There are 14 students in this class. They come from many different cultures and languages. Some are newcomers and some are born in Canada. Some speak fluent English and others are just

sheldon-williams collegiate, multicultural council of Saskatchewan, multicultural, grant, funding, school. education, racism, diversity, refugee, newcomer, poetry, creative writing, mindful, multicultural education

Sheldon-Williams Collegiate Mindful Creative Writing Course. Student and Poet Mays Al Jamous shares her work with the class.


beginning. This course actively encourages students of different backgrounds to come together to share their stories of experience with each other. One of the main goals of this course is to support belonging and inclusion, facilitating intercultural connections. Throughout this course, students learned about their own stories and were given tools to share them with others. Instead of learning about culture and diversity from books and the internet, students learn from each other and create relationships. The process of creative writing and practicing mindfulness each day forms a community of learners.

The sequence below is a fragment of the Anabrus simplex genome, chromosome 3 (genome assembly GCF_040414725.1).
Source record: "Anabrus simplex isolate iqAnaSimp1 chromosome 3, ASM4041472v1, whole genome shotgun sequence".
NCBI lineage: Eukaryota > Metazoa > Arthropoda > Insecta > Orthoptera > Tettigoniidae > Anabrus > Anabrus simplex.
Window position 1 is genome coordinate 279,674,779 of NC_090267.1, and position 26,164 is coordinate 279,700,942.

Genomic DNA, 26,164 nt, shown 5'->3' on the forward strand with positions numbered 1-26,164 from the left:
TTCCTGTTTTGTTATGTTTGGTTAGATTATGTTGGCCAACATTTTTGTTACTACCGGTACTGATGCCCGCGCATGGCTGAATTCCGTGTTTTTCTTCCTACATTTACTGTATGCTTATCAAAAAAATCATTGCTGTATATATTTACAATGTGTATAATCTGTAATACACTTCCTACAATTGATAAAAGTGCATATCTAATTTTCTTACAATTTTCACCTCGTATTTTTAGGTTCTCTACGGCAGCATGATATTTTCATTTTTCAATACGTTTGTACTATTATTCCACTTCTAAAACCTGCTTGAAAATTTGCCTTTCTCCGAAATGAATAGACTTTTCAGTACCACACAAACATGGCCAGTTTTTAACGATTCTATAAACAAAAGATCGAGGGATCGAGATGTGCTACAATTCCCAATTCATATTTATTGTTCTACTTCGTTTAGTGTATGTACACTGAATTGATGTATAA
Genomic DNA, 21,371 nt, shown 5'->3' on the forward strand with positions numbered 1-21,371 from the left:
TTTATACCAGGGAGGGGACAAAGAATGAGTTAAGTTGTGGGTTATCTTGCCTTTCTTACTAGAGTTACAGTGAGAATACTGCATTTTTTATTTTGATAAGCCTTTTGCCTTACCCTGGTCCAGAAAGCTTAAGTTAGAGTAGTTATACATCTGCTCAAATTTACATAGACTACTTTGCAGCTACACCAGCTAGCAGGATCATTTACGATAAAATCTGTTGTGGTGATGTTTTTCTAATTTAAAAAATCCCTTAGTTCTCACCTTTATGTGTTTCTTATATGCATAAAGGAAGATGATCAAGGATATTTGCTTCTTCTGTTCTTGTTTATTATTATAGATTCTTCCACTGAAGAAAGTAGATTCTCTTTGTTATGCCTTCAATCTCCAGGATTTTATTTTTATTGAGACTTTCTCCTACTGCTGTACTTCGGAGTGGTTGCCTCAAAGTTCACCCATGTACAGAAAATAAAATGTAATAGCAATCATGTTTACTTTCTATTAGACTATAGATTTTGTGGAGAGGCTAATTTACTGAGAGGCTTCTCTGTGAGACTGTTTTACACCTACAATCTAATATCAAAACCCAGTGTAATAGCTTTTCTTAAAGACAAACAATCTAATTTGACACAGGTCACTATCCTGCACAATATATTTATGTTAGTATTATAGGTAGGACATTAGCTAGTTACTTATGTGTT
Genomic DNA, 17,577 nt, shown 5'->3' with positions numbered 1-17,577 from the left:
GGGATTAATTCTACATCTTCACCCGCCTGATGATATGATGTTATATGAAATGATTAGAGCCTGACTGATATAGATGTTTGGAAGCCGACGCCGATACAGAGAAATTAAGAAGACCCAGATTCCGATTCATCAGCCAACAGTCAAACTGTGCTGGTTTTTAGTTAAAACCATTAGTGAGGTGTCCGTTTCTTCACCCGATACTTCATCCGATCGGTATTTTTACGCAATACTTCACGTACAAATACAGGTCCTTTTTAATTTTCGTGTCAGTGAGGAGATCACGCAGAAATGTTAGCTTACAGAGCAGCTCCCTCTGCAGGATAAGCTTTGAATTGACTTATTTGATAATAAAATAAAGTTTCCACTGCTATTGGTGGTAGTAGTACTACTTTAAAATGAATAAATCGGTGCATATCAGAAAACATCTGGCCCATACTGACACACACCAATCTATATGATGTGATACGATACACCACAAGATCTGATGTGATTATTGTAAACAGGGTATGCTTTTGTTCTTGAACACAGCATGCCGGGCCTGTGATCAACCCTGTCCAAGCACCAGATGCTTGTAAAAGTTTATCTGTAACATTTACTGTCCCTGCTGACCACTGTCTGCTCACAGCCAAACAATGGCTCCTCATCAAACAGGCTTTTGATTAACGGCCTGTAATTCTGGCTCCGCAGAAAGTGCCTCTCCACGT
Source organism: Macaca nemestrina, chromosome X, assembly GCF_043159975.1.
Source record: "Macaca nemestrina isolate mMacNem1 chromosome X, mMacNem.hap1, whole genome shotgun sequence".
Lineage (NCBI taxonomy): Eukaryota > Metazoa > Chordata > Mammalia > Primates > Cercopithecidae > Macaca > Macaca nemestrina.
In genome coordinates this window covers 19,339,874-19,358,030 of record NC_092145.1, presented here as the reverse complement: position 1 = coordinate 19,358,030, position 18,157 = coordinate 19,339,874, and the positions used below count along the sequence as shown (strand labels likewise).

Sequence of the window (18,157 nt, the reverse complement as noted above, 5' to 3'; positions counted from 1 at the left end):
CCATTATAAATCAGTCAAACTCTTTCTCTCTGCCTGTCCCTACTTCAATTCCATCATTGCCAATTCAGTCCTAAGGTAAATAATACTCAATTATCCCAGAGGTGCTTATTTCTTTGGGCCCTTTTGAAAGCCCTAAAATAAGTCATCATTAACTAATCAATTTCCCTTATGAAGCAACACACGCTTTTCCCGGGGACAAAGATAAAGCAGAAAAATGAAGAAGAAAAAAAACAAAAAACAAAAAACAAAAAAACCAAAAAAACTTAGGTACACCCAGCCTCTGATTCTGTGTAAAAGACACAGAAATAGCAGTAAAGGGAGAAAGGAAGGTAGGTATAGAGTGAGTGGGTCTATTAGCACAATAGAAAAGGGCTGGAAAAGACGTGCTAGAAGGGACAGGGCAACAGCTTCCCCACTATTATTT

A Multicultural Education Initiatives grant from MCoS partially supports spoken word artist Cat Abenstein to work with this class. She is a weekly presence and supports students through all phases of their writing from drafting, editing, sharing and even performing in front of the school. Cat uses her professional artist experience to support students to truly find and share their voices.